Imax, 3-D glasses, VHS, technicolor ... technology has continually reshaped Hollywood. But perhaps the biggest, most important change happened early in the industry’s history: the transition from silent films to talkies.
Marc Wanamaker, a longtime Hollywood historian, and consultant on films like “La La Land,” walks us through what happened and how it forever transformed the silver screen.
Like a lot of Hollywood legends, Hollywood has used the transition from silence to sound as fodder for its movies. From "Singin’ in the Rain" to "The Artist," the birth of talkies has been dramatized as a sudden, bolt out of nowhere that destroyed the careers of all the silent stars. Wanamaker says that the reality was a lot more complicated.
First off, no matter what "Singin’ in the Rain" implies, "The Jazz Singer" wasn’t actually the first talkie. Though it was the first feature-length movie to feature dialogue scenes, it wasn’t the first sound movie. If you want to go back to the birth of sound in cinema, you have to start with the woman who was, arguably, the first female director in the world.
According to Wanamaker, there were talkie films and musical films all the way back to 1898.
“Alice Guy-Blaché, the first woman director in the world, in the 1890s, made 103 sound films before 1905,” Wanamaker says. But sound was a novelty, because you had to outfit the movie theater with bulky, expensive equipment in order for sound to work. Thus, silent films enjoyed pre-eminence for the first 30 years of motion picture history.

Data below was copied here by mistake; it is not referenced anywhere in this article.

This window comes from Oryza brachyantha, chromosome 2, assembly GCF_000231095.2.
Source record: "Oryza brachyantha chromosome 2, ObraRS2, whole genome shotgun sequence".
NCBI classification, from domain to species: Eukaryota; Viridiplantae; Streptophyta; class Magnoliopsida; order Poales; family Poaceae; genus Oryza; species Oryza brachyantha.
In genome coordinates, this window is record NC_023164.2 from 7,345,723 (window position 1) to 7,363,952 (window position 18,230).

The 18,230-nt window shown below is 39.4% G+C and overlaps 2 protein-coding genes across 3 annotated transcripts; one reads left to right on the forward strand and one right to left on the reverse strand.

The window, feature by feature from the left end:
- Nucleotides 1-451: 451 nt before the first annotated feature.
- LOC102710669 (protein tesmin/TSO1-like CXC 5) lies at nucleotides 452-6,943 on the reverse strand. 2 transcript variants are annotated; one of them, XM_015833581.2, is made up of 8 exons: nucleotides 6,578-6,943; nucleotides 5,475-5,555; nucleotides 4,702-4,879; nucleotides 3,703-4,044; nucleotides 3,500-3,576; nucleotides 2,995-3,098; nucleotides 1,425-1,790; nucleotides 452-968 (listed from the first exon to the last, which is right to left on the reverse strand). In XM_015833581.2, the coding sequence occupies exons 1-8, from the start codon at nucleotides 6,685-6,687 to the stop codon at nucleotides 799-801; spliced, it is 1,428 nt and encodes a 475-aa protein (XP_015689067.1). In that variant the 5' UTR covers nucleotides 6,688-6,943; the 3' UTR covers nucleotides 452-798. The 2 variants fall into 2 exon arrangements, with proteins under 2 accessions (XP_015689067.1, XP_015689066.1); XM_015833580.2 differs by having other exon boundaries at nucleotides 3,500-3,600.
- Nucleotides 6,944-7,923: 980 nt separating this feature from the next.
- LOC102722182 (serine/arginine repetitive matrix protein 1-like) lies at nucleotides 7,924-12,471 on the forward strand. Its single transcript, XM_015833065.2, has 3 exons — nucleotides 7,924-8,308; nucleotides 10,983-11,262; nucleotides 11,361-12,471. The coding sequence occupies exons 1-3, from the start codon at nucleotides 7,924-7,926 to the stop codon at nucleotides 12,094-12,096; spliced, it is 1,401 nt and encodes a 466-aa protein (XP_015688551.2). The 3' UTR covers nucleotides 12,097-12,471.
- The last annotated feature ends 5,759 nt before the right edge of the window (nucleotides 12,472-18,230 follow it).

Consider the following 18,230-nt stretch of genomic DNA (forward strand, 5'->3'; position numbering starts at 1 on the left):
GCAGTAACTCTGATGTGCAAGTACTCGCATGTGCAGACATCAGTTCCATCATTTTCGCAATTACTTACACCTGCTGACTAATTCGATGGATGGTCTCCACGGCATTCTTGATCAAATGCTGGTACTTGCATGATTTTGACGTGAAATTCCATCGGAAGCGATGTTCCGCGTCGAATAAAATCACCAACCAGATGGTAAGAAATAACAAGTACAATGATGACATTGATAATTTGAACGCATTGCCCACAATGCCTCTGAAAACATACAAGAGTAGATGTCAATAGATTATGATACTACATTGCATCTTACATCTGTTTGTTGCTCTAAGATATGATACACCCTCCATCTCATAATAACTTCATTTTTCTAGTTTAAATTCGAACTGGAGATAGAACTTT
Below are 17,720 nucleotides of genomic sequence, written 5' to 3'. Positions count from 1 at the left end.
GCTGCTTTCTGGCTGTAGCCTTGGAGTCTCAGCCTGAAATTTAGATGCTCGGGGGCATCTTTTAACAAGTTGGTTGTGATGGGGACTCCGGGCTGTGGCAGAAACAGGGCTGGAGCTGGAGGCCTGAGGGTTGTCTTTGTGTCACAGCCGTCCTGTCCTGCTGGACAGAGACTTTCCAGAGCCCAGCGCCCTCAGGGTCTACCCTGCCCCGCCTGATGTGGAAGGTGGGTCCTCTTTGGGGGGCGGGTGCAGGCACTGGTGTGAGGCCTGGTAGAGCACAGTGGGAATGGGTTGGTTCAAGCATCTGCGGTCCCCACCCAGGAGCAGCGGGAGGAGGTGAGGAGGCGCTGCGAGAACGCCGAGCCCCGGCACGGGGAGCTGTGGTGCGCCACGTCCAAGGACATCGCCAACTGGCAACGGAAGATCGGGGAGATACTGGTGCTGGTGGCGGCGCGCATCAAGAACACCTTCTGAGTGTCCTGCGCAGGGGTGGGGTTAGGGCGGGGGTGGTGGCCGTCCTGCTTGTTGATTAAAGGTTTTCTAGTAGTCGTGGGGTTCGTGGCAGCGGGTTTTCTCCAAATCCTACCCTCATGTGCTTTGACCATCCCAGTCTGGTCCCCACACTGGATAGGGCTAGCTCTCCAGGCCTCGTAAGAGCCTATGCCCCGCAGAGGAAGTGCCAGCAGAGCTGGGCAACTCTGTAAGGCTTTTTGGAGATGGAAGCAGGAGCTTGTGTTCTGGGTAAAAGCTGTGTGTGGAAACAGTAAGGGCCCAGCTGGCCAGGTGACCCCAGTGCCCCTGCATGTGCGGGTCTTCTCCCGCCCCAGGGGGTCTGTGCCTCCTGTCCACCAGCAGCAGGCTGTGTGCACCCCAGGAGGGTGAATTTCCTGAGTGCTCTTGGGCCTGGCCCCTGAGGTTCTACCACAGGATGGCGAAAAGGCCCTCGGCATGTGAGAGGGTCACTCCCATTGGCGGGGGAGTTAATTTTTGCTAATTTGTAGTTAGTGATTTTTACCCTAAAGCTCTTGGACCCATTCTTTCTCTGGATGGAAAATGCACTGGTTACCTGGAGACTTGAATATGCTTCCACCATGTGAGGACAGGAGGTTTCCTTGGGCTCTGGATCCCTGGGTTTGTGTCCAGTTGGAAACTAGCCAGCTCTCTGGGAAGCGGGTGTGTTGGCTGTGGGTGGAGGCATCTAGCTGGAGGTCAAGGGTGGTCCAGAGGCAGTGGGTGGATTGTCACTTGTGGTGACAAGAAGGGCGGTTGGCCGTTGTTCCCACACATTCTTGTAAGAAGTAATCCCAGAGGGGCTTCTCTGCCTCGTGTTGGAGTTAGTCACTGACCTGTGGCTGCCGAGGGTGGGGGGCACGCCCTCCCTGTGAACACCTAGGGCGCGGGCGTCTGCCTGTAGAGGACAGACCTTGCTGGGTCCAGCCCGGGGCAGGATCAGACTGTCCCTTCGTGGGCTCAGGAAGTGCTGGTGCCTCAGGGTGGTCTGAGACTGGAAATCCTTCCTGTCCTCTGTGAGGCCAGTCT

The transition to sound was actually a matter of resources. Warner Bros. was the first film company willing to put down the millions of dollars needed to put sound in theaters. The first movie they tried it with was "Don Juan," starring John Barrymore, which had sound-synchronized orchestra and sound effects. (You’d hear the clash of steel as Don Juan got into sword fights.)
The movie was a huge success, and so Warner Bros. approached Al Jolson, one of the biggest stars in the world, about creating the first full-length movie with dialogue and singing. "The Jazz Singer" was an immense smash, and so, the other studios invested the money to wire their theaters. But the move to talkies was a bit tricky.
As dramatized in "Singin’ in the Rain," “they didn’t know where to put the microphones, they put them in flowerpots,” Wanamaker says. “They finally started hanging them, they were giant microphones called cylinder microphones, they weighed like 20 pounds.”
The industry had to write their scripts completely differently, and it’s true that some stars couldn’t adapt. Wanamaker even claims that the fact that Douglas Fairbanks had trouble transitioning to sound pictures played a hand in his divorce with Mary Pickford.
So, "Singin’ in the Rain" might not be the most realistic depiction of how sound took over Hollywood. Still, it’s an amazing movie, and in Hollywood, that’s what matters.